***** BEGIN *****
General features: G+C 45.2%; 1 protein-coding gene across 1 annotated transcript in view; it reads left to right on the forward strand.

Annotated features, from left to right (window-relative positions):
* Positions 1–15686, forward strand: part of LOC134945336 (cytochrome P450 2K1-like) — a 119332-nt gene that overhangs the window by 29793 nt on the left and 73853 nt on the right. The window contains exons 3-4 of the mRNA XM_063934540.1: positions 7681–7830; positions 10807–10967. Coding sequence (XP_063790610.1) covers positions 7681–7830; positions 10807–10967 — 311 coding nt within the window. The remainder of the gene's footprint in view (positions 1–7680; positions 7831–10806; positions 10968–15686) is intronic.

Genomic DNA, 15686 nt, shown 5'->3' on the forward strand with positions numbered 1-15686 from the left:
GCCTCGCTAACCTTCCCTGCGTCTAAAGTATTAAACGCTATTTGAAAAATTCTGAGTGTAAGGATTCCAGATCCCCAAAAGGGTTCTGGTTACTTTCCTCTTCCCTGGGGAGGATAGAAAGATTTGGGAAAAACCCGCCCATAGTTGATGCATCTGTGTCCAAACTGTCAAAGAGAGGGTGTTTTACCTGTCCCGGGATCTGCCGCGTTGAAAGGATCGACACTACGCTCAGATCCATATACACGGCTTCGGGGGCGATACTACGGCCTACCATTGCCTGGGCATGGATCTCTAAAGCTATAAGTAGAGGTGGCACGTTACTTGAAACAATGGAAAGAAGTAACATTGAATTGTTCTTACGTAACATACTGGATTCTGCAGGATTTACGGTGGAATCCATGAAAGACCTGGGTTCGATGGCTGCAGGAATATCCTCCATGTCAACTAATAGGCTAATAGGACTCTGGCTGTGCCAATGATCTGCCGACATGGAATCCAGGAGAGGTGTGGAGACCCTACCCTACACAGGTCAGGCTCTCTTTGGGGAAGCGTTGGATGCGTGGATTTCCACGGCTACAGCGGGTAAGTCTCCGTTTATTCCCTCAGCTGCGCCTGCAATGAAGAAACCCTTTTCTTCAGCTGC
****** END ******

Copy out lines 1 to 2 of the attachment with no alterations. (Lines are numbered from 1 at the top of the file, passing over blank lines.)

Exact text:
General features: G+C 45.2%; 1 protein-coding gene across 1 annotated transcript in view; it reads left to right on the forward strand.

Annotated features, from left to right (window-relative positions):